Good and bad, joy and suffering, happiness and ruin – 9 November embodies all of this for Germans. At the same time, the day clearly recedes behind October 3 in historical memory.
Berlin – November 9th is a historic day for Germany – in the good as well as in the bad sense: With an event at Bellevue Palace, Federal President Frank-Walter Steinmeier is commemorating the ambivalence of this day in German history this Tuesday.
The day stands for three decisive dates: On November 9, 1918, Philipp Scheidemann proclaimed the republic from a window in the Reichstag building, the monarchy was a thing of the past. November 9, 1938 went down in history as the day of the National Socialist pogroms and stands for the persecution and extermination of the Jews. And on November 9, 1989, the fall of the Berlin Wall ushered in German reunification.
For Steinmeier a “real affair of the heart”
According to the Office of the Federal President, Steinmeier wants to provide an impetus for regular institutionalized commemoration on November 9th that does justice to all three events. Because this is missing so far. Despite its great historical and emotional weight, despite its contradictions – or precisely because of it – November 9th plays only a subordinate role in public commemoration today. For Steinmeier, the day is “a real affair of the heart”, they say.
In a speech in the Bundestag, the Federal President described November 9th in 2018 as a “day of contradictions”. It is “a bright and a dark day, a day that demands from us what will forever belong to the view of the German past: the ambivalence of memory”.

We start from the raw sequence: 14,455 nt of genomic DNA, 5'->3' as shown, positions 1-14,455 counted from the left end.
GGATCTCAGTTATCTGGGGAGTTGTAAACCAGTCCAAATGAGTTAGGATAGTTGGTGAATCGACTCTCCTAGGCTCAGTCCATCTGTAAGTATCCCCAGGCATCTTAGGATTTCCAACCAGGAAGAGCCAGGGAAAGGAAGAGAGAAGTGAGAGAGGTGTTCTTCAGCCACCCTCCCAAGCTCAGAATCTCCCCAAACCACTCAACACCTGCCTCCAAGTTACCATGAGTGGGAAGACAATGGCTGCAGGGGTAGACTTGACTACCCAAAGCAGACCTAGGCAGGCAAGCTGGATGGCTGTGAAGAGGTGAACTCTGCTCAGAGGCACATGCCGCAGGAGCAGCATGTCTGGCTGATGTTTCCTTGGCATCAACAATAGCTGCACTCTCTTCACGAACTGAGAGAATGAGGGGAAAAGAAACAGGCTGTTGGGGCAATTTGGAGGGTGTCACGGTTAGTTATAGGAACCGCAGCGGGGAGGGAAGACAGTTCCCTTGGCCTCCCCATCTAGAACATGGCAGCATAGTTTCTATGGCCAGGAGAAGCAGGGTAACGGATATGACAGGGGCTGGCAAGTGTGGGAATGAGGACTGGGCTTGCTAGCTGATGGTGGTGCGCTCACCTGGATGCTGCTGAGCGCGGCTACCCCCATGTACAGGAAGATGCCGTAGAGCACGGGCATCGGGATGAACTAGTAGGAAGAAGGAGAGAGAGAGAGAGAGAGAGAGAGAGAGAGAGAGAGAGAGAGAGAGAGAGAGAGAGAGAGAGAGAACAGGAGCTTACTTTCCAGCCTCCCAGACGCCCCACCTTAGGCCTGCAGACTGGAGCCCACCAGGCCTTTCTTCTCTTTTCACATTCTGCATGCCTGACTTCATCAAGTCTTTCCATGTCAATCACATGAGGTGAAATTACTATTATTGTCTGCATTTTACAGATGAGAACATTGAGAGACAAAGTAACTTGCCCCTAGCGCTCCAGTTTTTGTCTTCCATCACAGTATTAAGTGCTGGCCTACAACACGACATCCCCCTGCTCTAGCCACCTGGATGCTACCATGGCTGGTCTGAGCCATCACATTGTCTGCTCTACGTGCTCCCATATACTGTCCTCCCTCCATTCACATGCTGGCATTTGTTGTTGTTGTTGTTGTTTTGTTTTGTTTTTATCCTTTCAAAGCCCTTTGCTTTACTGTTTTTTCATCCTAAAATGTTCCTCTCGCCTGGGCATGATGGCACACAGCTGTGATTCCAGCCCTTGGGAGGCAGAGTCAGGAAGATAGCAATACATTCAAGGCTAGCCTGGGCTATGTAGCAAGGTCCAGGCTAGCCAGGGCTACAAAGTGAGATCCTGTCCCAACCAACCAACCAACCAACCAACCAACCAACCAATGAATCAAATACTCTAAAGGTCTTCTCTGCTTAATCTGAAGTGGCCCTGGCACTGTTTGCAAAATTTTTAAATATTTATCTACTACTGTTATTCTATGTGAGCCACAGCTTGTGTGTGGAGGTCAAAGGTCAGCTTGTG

Central Council for Remembrance Day for Victims of the Shoah
The Central Council of Jews again opposed commemorating several events in German history on November 9th. “November 9th should be a national day of remembrance for the victims of the Shoah,” declared Central Council President Josef Schuster in Berlin.
The day stands for three decisive dates: On November 9, 1918, Philipp Scheidemann proclaimed the republic. On November 9, 1938, National Socialists launched pogroms in Germany in which synagogues and Jewish institutions were destroyed and Jews were murdered. On November 9, 1989, the fall of the Berlin Wall ushered in German unification.
The fall of the wall was also a happy event for the Jewish community in Germany, emphasized Schuster. Nevertheless, the focus is on the memory of the Reichspogromnacht of 1938. Younger people in particular know less and less about the pogroms, for example that around 30,000 people were deported to concentration camps and 1,300 people were killed.
The heads of the four other constitutional organs will also take part in the event on Tuesday, i.e. the Executive Chancellor Angela Merkel (CDU), Bundestag President Bärbel Bas (SPD), Federal Council President Bodo Ramelow (left) and the President of the Federal Constitutional Court, Stephan Harbarth.
The youngest MPs from each parliamentary group will be in Bellevue Palace, as well as the winners of the Federal President’s history competition and recipients of the Margot Friedländer Prize. The former civil rights activist Werner Schulz was invited as well as the former Thuringian Prime Minister Christine Lieberknecht (CDU).
During the memorial hour, the youngest member of the new Bundestag, Emilia Fester (Greens), wants to focus on the events of 1918. The Holocaust survivor Margot Friedländer, who has just turned 100, will describe her experiences in Berlin in 1938. And the civil rights activist and former federal commissioner for the Stasi files, Roland Jahn, will devote himself to the year 1989.
Federal Council President Ramelow said in advance: “This fateful day in German history obliges us to take a responsible stand against historical oblivion. Our common commitment to democracy and human rights, to freedom and tolerance is essential. ”Dpa